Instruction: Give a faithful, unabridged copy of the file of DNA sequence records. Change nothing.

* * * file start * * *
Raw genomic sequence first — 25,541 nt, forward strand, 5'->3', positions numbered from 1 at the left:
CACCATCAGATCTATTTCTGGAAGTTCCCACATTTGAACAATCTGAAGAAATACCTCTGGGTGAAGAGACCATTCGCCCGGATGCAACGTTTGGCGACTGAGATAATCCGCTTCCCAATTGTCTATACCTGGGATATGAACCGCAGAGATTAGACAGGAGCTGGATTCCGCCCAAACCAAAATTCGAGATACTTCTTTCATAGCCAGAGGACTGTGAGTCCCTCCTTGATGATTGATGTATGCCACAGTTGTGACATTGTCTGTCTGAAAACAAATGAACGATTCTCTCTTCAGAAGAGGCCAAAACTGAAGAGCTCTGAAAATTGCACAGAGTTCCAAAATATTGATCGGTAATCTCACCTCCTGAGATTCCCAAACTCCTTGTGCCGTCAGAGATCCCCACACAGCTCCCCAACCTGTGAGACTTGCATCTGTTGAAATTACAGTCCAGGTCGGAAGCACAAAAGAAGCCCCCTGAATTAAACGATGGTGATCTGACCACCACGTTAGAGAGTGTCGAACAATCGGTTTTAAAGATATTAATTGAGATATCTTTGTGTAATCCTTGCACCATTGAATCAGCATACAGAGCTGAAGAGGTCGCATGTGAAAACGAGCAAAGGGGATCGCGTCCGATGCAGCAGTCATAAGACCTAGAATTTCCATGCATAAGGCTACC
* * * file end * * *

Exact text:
Raw genomic sequence first — 25,541 nt, forward strand, 5'->3', positions numbered from 1 at the left:
CACCATCAGATCTATTTCTGGAAGTTCCCACATTTGAACAATCTGAAGAAATACCTCTGGGTGAAGAGACCATTCGCCCGGATGCAACGTTTGGCGACTGAGATAATCCGCTTCCCAATTGTCTATACCTGGGATATGAACCGCAGAGATTAGACAGGAGCTGGATTCCGCCCAAACCAAAATTCGAGATACTTCTTTCATAGCCAGAGGACTGTGAGTCCCTCCTTGATGATTGATGTATGCCACAGTTGTGACATTGTCTGTCTGAAAACAAATGAACGATTCTCTCTTCAGAAGAGGCCAAAACTGAAGAGCTCTGAAAATTGCACAGAGTTCCAAAATATTGATCGGTAATCTCACCTCCTGAGATTCCCAAACTCCTTGTGCCGTCAGAGATCCCCACACAGCTCCCCAACCTGTGAGACTTGCATCTGTTGAAATTACAGTCCAGGTCGGAAGCACAAAAGAAGCCCCCTGAATTAAACGATGGTGATCTGACCACCACGTTAGAGAGTGTCGAACAATCGGTTTTAAAGATATTAATTGAGATATCTTTGTGTAATCCTTGCACCATTGAATCAGCATACAGAGCTGAAGAGGTCGCATGTGAAAACGAGCAAAGGGGATCGCGTCCGATGCAGCAGTCATAAGACCTAGAATTTCCATGCATAAGGCTACC